During the February meeting of the Institute for Quantum Computing (IQC) Entrepreneurship group, postdoctoral fellow (postdoc) Rolf Horn spoke to us about the basics of business and start-up jargon, including information on intellectual property and business strategy. For scientists, sitting down to learn the definitions of business words can seem like a waste of time: many of the terms and concepts appear fluffy in comparison to those defined in quantum computing. But there are some very good reasons why you should know how to talk the talk.
Why do I need to know business terms?
When idly discussing a business ideas with your peers, it may seem unnecessary and even cumbersome to use special business words or phrases. However, pitching to potential investors can be very difficult when your idea is technical and requires expert knowledge in order to understand the basic principles behind it, as is the case in quantum computing. It's in these crucial moments that business speak becomes a necessary component of your toolbox. Below are some tidbits from Rolf Horn's February talk to the IQC entrepreneurship group.
Technology vs invention vs innovation
Is your business idea interesting enough to pursue? A quick way to determine this is to figure out whether your idea is a technology, an invention, or an innovation. Investors want to hear that your idea is an innovation, and knowing exactly what the difference is can help you spin it that way.
A technology can be seen as simply a capability, which must be incorporated into an invention and is difficult to pursue on its own. An invention is a device or method that has some usefulness or purpose. An invention typically incorporates existing technologies into one method or device to create something different from what is currently available. An innovation describes the incorporation of the invention into society, including a change in the behaviour of the consumer. Not all inventions have the potential to be innovative.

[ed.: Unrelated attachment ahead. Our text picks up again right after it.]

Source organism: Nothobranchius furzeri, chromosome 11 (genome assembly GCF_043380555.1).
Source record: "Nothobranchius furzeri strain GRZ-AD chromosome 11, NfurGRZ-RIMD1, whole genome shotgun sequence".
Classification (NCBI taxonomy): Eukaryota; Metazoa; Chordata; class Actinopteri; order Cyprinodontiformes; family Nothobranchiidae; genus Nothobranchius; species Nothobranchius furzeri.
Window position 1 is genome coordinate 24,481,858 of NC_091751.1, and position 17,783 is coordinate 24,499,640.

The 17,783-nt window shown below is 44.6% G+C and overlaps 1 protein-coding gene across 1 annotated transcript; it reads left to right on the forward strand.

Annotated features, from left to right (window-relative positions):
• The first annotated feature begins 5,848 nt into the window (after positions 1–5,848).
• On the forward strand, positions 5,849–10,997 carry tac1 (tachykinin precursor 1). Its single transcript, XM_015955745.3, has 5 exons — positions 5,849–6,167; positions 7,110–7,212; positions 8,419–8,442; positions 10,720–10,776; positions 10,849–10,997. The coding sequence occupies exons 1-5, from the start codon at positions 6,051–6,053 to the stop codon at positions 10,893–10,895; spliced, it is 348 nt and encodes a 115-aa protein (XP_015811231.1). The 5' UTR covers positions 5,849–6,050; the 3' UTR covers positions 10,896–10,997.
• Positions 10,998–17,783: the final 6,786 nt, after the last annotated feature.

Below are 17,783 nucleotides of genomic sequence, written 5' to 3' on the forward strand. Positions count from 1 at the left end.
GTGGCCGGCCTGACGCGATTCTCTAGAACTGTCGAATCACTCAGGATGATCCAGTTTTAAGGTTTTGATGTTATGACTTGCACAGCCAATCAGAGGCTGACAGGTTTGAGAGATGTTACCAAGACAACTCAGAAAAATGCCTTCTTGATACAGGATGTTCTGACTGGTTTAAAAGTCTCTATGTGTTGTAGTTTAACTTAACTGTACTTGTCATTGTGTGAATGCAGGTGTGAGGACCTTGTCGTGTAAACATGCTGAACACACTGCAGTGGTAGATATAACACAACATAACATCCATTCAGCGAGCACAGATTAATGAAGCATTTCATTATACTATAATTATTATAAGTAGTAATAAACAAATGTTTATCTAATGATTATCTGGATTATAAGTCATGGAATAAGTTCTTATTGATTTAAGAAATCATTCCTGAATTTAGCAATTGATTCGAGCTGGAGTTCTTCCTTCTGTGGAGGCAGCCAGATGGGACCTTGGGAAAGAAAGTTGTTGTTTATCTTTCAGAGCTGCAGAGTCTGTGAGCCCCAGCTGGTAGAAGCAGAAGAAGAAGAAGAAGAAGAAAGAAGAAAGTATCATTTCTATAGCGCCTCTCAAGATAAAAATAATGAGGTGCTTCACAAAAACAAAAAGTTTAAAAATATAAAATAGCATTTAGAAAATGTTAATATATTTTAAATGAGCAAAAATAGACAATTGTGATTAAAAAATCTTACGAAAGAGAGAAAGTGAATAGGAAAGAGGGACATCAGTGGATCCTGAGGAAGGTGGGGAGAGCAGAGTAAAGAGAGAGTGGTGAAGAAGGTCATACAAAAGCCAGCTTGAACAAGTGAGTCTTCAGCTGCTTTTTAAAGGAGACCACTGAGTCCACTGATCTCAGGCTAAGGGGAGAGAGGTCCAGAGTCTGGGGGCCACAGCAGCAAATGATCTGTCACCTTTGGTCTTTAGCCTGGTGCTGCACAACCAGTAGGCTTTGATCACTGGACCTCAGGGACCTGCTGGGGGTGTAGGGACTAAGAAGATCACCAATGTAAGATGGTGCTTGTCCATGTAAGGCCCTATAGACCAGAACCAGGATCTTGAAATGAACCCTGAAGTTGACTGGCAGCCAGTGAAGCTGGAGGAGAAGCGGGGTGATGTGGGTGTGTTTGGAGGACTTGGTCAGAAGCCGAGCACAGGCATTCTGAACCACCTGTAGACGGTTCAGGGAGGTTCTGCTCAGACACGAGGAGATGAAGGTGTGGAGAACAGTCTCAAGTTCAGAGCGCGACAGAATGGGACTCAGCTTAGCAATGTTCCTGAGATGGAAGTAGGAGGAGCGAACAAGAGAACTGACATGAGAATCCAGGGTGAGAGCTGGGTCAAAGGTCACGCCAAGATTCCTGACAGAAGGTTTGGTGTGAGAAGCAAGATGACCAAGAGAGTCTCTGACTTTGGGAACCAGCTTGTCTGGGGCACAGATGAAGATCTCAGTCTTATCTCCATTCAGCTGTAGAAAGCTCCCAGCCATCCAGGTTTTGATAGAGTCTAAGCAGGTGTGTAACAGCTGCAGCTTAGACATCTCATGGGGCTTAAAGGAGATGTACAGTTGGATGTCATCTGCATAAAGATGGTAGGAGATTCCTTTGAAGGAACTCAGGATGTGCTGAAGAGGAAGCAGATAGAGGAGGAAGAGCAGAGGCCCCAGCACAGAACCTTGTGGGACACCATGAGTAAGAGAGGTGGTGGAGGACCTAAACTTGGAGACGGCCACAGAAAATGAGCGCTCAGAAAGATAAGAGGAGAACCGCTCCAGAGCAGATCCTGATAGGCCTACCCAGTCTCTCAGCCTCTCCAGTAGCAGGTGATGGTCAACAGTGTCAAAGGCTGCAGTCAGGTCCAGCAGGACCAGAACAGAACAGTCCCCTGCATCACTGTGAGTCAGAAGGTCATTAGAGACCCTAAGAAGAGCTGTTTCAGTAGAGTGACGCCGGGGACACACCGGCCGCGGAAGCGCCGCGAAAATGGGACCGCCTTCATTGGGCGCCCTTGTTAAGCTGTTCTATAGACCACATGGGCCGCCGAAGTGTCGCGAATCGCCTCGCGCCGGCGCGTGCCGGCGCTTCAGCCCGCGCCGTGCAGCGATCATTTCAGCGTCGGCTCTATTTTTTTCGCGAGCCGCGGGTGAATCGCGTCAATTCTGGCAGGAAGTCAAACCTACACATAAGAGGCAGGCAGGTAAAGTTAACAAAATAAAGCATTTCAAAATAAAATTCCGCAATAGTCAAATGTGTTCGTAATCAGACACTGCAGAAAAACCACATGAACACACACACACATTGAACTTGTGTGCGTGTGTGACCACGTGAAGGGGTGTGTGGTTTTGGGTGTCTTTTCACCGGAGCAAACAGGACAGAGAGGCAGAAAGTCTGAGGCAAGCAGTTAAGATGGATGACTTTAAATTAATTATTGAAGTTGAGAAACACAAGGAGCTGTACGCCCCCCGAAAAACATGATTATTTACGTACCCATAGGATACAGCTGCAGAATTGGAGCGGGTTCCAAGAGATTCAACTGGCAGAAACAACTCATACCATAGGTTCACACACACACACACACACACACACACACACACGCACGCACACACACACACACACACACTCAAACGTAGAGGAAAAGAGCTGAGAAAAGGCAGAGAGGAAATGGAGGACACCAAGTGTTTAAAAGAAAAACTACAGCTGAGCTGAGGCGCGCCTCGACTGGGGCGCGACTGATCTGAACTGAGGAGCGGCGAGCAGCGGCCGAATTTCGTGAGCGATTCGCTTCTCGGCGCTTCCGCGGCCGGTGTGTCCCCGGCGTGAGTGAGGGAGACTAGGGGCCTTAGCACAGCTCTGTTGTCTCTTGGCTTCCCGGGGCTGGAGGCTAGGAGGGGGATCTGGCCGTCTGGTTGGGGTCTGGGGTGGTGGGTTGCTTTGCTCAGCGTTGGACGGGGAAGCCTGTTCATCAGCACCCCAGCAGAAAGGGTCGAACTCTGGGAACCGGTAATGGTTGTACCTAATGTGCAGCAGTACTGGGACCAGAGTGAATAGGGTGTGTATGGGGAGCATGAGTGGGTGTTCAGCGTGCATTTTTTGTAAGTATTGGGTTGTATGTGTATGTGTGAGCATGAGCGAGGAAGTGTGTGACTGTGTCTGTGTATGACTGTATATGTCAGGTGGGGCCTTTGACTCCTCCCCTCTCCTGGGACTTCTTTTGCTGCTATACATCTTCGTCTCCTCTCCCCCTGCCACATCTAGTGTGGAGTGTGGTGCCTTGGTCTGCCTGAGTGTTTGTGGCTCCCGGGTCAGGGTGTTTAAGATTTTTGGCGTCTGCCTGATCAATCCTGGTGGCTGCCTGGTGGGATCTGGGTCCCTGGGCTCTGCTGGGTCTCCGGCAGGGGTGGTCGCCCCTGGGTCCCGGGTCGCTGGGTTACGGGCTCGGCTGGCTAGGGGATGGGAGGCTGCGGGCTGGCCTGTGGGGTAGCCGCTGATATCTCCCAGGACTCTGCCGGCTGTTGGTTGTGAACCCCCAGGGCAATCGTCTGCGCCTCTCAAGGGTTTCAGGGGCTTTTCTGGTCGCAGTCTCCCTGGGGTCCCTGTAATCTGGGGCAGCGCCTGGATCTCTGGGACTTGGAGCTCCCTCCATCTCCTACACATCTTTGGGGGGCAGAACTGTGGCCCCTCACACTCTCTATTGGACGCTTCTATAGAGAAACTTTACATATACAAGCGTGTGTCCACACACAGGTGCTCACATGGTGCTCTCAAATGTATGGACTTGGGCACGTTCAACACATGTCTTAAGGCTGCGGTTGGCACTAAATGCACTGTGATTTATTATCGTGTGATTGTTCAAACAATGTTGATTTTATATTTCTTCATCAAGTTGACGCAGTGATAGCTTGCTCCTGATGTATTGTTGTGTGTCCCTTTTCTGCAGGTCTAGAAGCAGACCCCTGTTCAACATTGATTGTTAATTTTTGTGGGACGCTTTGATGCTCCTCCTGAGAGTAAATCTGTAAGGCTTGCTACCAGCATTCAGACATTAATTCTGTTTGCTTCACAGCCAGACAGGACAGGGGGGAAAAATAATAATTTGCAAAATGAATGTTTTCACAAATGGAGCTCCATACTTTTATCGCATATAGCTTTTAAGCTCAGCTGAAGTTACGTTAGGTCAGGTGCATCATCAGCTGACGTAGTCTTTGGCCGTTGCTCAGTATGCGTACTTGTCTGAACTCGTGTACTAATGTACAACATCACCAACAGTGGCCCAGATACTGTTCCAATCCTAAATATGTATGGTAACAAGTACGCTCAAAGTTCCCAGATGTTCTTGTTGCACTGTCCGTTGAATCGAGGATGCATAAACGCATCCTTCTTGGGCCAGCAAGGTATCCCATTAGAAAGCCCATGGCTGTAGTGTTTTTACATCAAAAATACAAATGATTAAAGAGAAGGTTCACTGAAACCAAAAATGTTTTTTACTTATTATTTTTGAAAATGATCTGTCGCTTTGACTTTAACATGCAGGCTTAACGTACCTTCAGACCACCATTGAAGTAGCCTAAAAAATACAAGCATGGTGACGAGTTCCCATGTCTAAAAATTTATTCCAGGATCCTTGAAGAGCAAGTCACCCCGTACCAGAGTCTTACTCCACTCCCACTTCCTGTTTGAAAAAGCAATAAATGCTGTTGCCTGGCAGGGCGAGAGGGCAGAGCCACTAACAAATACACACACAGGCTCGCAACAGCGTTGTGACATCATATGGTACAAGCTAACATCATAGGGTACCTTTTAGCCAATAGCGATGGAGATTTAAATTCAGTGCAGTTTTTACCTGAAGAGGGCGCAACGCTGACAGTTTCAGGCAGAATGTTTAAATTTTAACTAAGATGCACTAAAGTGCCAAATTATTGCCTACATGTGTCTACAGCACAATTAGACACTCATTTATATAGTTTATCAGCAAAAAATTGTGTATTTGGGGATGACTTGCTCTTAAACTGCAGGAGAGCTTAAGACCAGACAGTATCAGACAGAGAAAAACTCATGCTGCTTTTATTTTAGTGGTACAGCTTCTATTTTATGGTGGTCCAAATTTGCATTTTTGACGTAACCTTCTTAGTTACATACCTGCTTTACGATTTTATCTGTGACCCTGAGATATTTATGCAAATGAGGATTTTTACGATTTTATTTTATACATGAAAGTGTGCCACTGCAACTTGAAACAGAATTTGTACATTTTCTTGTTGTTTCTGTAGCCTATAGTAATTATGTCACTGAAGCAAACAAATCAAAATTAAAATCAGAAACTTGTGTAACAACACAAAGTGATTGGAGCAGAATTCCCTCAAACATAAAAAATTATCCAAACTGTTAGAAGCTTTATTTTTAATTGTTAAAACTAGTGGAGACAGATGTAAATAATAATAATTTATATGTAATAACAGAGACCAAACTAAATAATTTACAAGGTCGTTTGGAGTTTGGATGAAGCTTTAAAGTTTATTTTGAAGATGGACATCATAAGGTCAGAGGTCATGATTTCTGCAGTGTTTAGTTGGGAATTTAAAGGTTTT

Where is my idea located in the market?
As Rolf explained, the market can be broken down into quadrants (Fig. 1). Quantum devices have the potential to be low end disruptions. This new technology can be introduced into an overserved market (where the products are seen as too expensive) to drive the growth of the new business. Research in quantum computing could also create a new market of ancillary electronics and equipment for quantum experiments. These inventions would probably be disruptive and could create new markets. The invention of the quantum computer itself could produce new devices or consumer products and would fall under the “radical disruption” quadrant, which has the possibility of outstanding financial success.
Which strategy should I use?
Many categories of business strategy exist, but some lend themselves better to quantum start-ups than others. Here are a couple of examples:
Cost Leadership Strategy: Produce low cost products or services (e.g. Walmart). A cheaper method of production of a device that is currently expensive would fall under this category.
Differentiation Strategy: Offer different products (e.g. an entanglement classroom demo to compete with classical physics demos and existing quantum demos).
Niche strategy (high barrier to entry): Specialize in a very narrow scope. Quantum products could very well fit under this category.
For more advice, information, and support regarding your start-up or general business skills, email Corey Rae McRae at firstname.lastname@example.org to join the IQC Entrepreneurship Group.